The consumermarket manifested considerable demand for active-wear apparel.Additionally, the markdowns for the latter product lines were not asextreme as other types of clothing. The financial results reveal thatthe firm will make a profit margin of 5%.

Start-Up Costs

$

Start-up costs pants plant

1.2

Start-up costs hoodies and tee-shirt plant

2.5

Equipment pants plant

2

Equipment hoodie and tee-shirt plant

2.5

Launch- PR &amp Advertising

2

Fixtures for company stores

6

Total Startup costs

16.2 millions

Annual depreciated start-up costs

5

Annual Ongoing Operating Costs -Fixed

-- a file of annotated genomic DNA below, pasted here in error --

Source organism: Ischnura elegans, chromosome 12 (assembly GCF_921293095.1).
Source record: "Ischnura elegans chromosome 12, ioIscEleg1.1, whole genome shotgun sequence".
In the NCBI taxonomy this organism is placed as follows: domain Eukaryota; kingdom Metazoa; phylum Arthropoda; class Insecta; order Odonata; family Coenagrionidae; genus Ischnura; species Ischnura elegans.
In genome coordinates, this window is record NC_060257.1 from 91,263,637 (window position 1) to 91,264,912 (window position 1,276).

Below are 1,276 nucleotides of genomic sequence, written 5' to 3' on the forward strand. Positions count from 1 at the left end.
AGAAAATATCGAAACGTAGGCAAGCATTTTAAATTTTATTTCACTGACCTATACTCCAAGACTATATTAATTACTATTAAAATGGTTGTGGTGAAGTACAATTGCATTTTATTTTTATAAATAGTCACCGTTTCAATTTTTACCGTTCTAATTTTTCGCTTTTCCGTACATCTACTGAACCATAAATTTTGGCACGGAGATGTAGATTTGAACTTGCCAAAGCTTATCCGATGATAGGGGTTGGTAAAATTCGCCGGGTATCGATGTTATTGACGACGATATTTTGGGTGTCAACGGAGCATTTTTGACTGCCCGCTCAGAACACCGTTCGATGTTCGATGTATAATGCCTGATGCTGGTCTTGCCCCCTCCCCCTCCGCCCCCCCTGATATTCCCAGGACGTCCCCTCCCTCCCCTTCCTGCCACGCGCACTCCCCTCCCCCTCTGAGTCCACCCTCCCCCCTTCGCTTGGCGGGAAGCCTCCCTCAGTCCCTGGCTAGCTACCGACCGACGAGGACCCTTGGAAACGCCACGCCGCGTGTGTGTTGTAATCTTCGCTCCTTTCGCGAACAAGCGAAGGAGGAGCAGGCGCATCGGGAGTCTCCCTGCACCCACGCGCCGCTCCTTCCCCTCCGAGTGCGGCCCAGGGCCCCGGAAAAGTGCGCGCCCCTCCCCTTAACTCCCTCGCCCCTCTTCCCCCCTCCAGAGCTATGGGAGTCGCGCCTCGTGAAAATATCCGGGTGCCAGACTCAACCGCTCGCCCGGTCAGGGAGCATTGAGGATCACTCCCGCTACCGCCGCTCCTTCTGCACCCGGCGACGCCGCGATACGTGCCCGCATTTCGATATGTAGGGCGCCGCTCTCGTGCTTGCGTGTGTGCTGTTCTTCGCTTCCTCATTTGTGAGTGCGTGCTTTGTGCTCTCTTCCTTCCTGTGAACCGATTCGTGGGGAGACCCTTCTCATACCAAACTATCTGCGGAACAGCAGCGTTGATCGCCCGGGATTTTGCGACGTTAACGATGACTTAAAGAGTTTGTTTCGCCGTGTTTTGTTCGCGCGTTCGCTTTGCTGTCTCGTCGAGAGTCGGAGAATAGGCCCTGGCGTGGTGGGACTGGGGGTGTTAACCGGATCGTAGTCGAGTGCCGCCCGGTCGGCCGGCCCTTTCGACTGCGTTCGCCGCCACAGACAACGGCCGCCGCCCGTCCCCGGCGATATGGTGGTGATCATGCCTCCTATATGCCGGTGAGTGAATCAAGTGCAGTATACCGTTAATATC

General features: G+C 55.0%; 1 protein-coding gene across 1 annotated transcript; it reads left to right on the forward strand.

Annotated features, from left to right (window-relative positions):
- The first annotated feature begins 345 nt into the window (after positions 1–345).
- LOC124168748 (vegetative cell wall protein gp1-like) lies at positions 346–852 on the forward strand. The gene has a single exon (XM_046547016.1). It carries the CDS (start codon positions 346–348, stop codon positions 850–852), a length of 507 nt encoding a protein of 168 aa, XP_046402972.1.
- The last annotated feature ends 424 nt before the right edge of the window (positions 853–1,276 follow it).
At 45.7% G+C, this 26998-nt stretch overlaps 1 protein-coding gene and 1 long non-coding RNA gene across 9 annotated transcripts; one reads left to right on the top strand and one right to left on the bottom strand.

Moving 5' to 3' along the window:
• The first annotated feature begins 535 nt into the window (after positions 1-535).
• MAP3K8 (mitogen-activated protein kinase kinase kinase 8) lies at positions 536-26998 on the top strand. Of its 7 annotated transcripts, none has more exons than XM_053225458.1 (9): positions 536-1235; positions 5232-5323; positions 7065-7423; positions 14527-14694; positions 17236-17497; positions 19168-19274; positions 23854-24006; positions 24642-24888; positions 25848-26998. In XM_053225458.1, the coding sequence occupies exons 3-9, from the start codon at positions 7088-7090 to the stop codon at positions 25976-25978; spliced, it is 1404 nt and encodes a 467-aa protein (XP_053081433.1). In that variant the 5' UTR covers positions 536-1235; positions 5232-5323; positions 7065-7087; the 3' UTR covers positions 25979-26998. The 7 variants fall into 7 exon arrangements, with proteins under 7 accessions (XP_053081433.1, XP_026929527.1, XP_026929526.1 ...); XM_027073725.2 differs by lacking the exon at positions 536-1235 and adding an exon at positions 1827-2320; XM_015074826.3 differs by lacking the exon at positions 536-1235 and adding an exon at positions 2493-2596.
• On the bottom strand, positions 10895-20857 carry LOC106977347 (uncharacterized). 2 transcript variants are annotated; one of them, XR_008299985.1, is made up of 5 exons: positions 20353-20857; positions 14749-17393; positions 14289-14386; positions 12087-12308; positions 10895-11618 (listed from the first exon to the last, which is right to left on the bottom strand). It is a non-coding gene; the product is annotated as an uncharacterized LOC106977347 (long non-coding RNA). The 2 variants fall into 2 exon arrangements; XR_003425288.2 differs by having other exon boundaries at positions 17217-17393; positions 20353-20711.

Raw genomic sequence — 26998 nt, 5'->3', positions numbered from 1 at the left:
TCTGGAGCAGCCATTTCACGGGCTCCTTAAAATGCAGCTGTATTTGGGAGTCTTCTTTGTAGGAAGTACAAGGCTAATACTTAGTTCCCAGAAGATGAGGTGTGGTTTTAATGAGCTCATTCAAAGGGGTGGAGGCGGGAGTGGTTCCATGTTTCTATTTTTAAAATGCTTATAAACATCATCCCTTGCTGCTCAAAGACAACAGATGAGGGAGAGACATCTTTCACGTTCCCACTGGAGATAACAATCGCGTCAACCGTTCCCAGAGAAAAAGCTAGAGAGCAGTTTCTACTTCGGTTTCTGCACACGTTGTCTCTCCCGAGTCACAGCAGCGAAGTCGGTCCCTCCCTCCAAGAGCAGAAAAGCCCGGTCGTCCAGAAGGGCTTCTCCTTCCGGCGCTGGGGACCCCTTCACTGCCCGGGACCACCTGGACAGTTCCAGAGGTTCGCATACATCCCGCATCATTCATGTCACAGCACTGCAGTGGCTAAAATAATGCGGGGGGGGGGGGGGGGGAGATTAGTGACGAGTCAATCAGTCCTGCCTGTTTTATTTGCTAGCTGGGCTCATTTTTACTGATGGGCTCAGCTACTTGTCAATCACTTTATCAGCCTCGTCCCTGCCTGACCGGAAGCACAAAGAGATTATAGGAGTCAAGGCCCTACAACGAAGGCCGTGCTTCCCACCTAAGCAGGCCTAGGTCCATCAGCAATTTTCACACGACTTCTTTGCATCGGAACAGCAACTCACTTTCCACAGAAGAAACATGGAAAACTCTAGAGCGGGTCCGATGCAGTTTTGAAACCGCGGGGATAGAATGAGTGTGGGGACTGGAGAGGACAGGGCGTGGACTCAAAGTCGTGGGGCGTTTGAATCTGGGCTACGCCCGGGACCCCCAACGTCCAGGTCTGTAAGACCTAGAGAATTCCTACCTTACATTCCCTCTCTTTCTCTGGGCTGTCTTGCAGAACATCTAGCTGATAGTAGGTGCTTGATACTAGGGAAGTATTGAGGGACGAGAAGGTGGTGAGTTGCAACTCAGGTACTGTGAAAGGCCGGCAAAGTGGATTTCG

Overhead Pants plant

3

Overhead hoodie and tee-shirt

3.5

Rent pants plant

0.5

Rent hoodie and tee-shirt plant

0.5

Management/Support

1

Advertising

0.6

Total fixed operating costs

9.1

Direct Variable Costs

Hoodie

Tee-Shirt

Pants

20.55

7.5

16.4

Direct variable costs translated into unit cost

20.55*0.5

7.5*1.5

16.4*1

10.275

11.25

16.4

Indirect Variable costs

Wholesale unit price

$100

Total variable costs per unit

10%

Indirect variable costs

$10

Direct variable cost per unit

10.275

Total variable cost

$20.275

Contribution

Wholesale price

100

Less total variable

20.275

Contribution per unit

79.725

Breakeven

Fixed annual costs

9.1 million

/contribution per unit

/79.725

Breakeven units

114, 143

Profit margin

Revenue

22,828,600

Less fixed annual costs

9,100,000

Less total variable costs

2,314, 236

Profit before tax

11,414,364

Profit margin before tax

5%